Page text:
The Victorian Government has recently announced housing initiatives. These include the abolishment of stamp duty for some first-home buyers, changing the FHOG in regional Victoria, changes to off-the-plan concession, and a tax for vacant residential property.
These initiatives have to be approved by the Victorian Parliament before they can begin. You should only rely on the exact detail of the changes once the legislation is passed. This is likely to be in June 2017.
Here are the answers to some frequently asked questions about the proposed changes to the off-the-plan duty concession.
Our website will be updated with more detailed information when it becomes available.
1. What is the existing off-the-plan (OTP) duty concession?
The existing OTP duty concession can apply to land and building purchases or refurbishments of an existing building. It can reduce the "dutiable value" of the property being transferred for duty purposes.
The OTP value is determined by deducting from the contract price construction or refurbishment costs which occur on or after the contract date. This means that for OTP purchases where construction has not commenced, the dutiable value of the property (after applying the OTP concession) will generally reflect the land value only.
Example 1 - An off-the-plan apartment
Paige buys an apartment off-the-plan for a contract price of $620,000 before any construction has started as her future home. The vendor advises Paige that after signing the contract, $465,000 of her contract price will be spent on constructing her apartment.
This means that after applying the off-the-plan concession, the dutiable value of Paige’s apartment is $155,000 ($620,000 - $465,000).
If some building work has begun at the time of contract, the dutiable value will generally reflect the value of the land and construction work completed at the time of contract.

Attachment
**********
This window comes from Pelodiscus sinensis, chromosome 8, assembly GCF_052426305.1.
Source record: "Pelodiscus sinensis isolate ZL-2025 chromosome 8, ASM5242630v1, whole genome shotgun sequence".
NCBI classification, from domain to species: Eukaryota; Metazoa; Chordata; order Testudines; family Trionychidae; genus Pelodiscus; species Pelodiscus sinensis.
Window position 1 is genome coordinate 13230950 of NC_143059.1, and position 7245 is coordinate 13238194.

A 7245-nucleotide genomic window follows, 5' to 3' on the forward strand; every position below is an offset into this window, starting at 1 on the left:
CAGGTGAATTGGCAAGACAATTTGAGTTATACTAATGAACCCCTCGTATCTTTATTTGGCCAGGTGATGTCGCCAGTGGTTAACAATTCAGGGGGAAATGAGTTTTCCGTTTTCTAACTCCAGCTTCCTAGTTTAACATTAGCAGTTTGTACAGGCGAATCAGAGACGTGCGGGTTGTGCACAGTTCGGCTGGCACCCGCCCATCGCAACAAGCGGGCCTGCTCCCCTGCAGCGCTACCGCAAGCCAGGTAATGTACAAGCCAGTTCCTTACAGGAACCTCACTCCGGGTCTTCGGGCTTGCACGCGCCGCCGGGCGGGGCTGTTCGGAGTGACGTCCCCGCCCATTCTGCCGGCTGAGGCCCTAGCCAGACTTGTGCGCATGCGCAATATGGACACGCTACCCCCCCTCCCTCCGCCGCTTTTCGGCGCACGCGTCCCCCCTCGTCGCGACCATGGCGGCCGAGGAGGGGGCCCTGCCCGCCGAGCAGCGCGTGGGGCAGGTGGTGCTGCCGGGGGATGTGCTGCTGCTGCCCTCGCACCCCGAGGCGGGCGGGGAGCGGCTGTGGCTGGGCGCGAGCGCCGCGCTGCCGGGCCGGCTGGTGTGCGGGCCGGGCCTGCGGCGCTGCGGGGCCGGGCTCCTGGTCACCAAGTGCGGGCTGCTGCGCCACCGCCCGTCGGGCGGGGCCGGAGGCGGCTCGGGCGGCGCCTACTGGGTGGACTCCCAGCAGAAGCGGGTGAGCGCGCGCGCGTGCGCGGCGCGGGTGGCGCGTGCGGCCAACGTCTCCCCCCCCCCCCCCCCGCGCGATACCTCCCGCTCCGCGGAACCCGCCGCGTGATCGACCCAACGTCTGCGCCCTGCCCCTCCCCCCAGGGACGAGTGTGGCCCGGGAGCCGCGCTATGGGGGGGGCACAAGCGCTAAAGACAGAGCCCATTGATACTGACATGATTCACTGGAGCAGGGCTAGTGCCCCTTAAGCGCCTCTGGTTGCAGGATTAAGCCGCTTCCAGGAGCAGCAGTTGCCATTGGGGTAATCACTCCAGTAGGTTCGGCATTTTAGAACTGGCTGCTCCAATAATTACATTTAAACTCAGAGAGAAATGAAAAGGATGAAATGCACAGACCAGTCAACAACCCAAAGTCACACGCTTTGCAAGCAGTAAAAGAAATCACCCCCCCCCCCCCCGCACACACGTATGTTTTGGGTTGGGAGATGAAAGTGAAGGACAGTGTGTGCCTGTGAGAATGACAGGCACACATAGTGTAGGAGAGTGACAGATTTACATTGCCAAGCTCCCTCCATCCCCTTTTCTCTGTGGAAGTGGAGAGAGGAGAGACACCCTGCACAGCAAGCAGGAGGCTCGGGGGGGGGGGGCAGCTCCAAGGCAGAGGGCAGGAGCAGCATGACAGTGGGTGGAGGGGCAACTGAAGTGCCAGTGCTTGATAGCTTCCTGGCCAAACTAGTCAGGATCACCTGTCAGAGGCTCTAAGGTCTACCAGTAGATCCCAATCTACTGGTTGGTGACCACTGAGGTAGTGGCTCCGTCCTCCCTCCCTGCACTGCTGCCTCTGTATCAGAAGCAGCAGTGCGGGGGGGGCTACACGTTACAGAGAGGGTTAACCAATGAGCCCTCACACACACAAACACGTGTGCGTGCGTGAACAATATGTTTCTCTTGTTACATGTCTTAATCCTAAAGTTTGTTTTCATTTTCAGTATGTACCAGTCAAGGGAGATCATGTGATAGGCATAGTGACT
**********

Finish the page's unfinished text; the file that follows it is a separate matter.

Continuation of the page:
2. What is the proposed change?
The proposed change means that the concession will only apply to buyers purchasing an OTP property to occupy as their home (principal place of residence) with a dutiable value under a certain threshold.
This also means that as a result of the proposed change, the concession would no longer be available for OTP purchases of a holiday home and investment or commercial properties.
3. How will the new OTP concession work?
The concession will be relevant for determining whether a transfer meets the dutiable value threshold for a:
- Principal place of residence concession (dutiable value up to $550,000), or
- Proposed first home buyer duty exemption (dutiable value up to $600,000), or
- Proposed first home buyer duty concession (dutiable value up to $750,000)
If a transfer is below the relevant dutiable value threshold (after applying the OTP concession), that dutiable value is then used to calculate the duty payable for the purpose of the principal place of residence (PPR) concession or the proposed first-home buyer duty concession.
No calculation is required if you are eligible for the proposed first-home buyer duty exemption.